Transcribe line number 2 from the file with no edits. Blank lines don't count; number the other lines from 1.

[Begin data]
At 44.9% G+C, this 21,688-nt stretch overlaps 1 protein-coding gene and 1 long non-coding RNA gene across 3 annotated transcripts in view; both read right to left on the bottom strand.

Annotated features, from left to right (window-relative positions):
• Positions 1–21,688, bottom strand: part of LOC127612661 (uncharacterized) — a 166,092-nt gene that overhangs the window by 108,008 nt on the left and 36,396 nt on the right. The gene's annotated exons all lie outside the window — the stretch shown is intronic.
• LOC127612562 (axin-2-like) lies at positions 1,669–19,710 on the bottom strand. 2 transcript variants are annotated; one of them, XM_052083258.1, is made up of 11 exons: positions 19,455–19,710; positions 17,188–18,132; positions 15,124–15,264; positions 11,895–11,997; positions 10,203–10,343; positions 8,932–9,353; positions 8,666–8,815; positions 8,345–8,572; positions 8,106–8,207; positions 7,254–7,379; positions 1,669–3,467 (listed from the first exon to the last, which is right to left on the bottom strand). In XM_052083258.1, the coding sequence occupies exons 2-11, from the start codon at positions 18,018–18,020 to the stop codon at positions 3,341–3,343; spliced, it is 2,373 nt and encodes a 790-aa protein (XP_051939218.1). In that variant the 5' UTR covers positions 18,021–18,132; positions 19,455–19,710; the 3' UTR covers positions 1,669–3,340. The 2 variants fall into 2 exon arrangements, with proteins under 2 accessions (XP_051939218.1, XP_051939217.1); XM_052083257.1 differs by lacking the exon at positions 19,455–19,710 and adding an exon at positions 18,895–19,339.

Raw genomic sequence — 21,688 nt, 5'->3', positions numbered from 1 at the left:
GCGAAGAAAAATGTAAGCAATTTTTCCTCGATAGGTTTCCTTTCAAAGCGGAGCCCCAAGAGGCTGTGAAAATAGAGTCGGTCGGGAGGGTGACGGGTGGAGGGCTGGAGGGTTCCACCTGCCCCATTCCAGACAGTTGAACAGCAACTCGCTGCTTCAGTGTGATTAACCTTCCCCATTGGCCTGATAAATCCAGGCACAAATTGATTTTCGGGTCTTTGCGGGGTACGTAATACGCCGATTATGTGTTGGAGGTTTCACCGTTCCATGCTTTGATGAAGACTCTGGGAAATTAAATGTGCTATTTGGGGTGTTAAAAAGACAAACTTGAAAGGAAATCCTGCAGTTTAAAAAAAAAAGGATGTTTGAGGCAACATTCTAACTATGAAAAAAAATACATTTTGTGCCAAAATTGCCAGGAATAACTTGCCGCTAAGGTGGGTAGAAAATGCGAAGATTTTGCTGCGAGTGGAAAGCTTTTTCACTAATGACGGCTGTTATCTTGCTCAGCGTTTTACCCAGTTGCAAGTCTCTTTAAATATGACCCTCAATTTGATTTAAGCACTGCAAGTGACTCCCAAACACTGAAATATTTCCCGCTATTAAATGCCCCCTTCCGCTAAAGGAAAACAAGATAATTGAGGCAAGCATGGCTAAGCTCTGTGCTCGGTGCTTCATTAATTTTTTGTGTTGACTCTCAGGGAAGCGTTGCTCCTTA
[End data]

Annotated features, from left to right (window-relative positions):